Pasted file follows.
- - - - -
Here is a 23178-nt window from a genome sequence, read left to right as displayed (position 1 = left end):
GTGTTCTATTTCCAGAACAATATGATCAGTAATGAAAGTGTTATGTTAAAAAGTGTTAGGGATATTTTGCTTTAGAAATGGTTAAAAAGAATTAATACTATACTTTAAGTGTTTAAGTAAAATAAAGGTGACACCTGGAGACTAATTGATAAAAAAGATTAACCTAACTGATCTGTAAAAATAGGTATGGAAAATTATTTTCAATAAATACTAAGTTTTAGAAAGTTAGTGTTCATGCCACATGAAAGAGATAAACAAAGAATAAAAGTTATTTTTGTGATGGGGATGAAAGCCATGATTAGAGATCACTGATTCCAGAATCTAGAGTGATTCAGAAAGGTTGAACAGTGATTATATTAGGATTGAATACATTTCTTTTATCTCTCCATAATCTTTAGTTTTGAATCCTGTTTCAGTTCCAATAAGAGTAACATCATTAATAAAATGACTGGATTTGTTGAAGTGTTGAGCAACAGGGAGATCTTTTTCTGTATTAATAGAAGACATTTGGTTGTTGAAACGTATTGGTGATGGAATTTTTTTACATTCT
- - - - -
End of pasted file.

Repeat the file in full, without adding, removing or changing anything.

Here is a 23178-nt window from a genome sequence, read left to right as displayed (position 1 = left end):
GTGTTCTATTTCCAGAACAATATGATCAGTAATGAAAGTGTTATGTTAAAAAGTGTTAGGGATATTTTGCTTTAGAAATGGTTAAAAAGAATTAATACTATACTTTAAGTGTTTAAGTAAAATAAAGGTGACACCTGGAGACTAATTGATAAAAAAGATTAACCTAACTGATCTGTAAAAATAGGTATGGAAAATTATTTTCAATAAATACTAAGTTTTAGAAAGTTAGTGTTCATGCCACATGAAAGAGATAAACAAAGAATAAAAGTTATTTTTGTGATGGGGATGAAAGCCATGATTAGAGATCACTGATTCCAGAATCTAGAGTGATTCAGAAAGGTTGAACAGTGATTATATTAGGATTGAATACATTTCTTTTATCTCTCCATAATCTTTAGTTTTGAATCCTGTTTCAGTTCCAATAAGAGTAACATCATTAATAAAATGACTGGATTTGTTGAAGTGTTGAGCAACAGGGAGATCTTTTTCTGTATTAATAGAAGACATTTGGTTGTTGAAACGTATTGGTGATGGAATTTTTTTACATTCT